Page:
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Monday, November 23, 2009

Interview with Terry's Client Andy Von Loenen



Today we'll be talking with client Andy Von Loenen:


Andy, how long have you been writing?

I sold my first article in 1987, so I guess you could say that’s when my writing career began. But I discovered the love for writing in my senior year of high school. English composition was my first-hour class and my curmudgeonly teacher would often walk in the room and, without saying a word, write on the blackboard a subject and expect at least a couple of pages on that subject by the end of the hour. Sounds tough, but I loved it. It helped me realize I had something to say and that writing was the way to say it. It kindled a little spark that, over time, became a fire.

What genre do you write and why?

I have written a lot of non-fiction—instructional materials, construction articles, that sort of thing. But I’ve taken up writing mysteries of late, romantic mysteries, if that’s a genre. I like mysteries. I guess it’s the who-dunnit aspect—trying to it figure out before I get to the end. And the ones I’ve enjoyed most always seem to have a romantic element to them. I think I’ve read all the Sherlock Holmes adventures (in fact I give them away on my web site) and, as great as he was at solving mysteries, nobody, even Watson, was ever able to get really close to him. In that sense he was invulnerable, almost machine-like—somewhat less than human. I want my characters to be human, vulnerable, capable of suffering emotional pain, capable of knowing joy—of giving and receiving love. In the end, I think that’s what we all want.

Tell us about your book, Justice for Amy.

Justice for Amy is a story about redeeming love. It centers around a man, Clay Ramsey, a widower, who rescues a woman from a man who is attacking her in a parking lot—only to have her die in his arms an hour later. The police suspect suicide, but Clay cannot accept the idea. Even though he knew her for only a short time, something of a bond formed between them and he feels compelled to find out what really happened to her. Along the way, he meets her older sister and together they search for the truth. They fall in love with each other in the process, but there’s a real question about whether their love will come to fruition or whether they’ll even survive when they fall into the hands of the killers.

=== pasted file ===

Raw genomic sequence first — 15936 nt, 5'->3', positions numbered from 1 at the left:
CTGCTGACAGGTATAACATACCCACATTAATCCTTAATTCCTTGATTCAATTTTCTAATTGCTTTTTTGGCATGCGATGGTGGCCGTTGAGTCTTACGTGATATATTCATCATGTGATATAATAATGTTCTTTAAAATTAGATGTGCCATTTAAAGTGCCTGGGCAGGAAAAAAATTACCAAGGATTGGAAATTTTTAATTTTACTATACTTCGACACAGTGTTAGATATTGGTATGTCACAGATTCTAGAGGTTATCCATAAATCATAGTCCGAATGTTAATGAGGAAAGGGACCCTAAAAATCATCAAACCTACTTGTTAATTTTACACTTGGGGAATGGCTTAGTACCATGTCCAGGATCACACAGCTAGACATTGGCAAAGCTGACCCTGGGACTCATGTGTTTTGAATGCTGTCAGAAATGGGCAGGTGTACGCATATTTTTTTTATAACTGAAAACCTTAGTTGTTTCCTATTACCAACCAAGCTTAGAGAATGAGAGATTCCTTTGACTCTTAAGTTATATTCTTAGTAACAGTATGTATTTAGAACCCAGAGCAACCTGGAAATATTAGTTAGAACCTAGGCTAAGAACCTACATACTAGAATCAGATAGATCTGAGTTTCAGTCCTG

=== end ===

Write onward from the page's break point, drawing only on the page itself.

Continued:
What inspired you to write this book?

As a Christian, I see writing as a way I can serve the Lord. I wanted to write a book that was a little gritty, because I think that’s the way real life is. I wanted to explore the subject of evil, its effect on people and why it exists in a creation that God pronounced, “very good.” And I wanted to try to provide some answers to the questions a lot of people have about evil and why God allows it in the world. What better way is there to do that then to show, in the context of a story, how it impacts the lives of people?

What are you working on now?

I’m working on a novel about a woman whose husband died in a boat explosion in Lake Michigan five years ago…or so she thought. Without giving away too much of the story, he winds up really dead and she winds up in jail for killing him. And you’ll have to read the book to find out more. I’m also thinking about updating and re-releasing a classic work on prophecy. But I haven’t made my mind up about it yet.

Where can people find out more about you and your work?

The best way is through my web site, http://www.andyvl.com. Anything I’m writing or working on finds its way there first. People can also contact me through the site, sign up for Sherlock Holmes, download the first chapter of Justice for Amy or access any of my other free downloads there. People who sign up for Sherlock Holmes are eligible for special pricing on signed books and they’re always the first to find out about book releases or anything else I happen to be working on.

Thank you for visiting with us today.

My pleasure.

1 comment:

Jeanette Levellie said...

Ooooh, I love this kind of writing. Say we're odd, but my husband and I read murder mysteries at night before we retire. Figuring out who did it keeps my brain young!

Can't wait to read yours, Andy.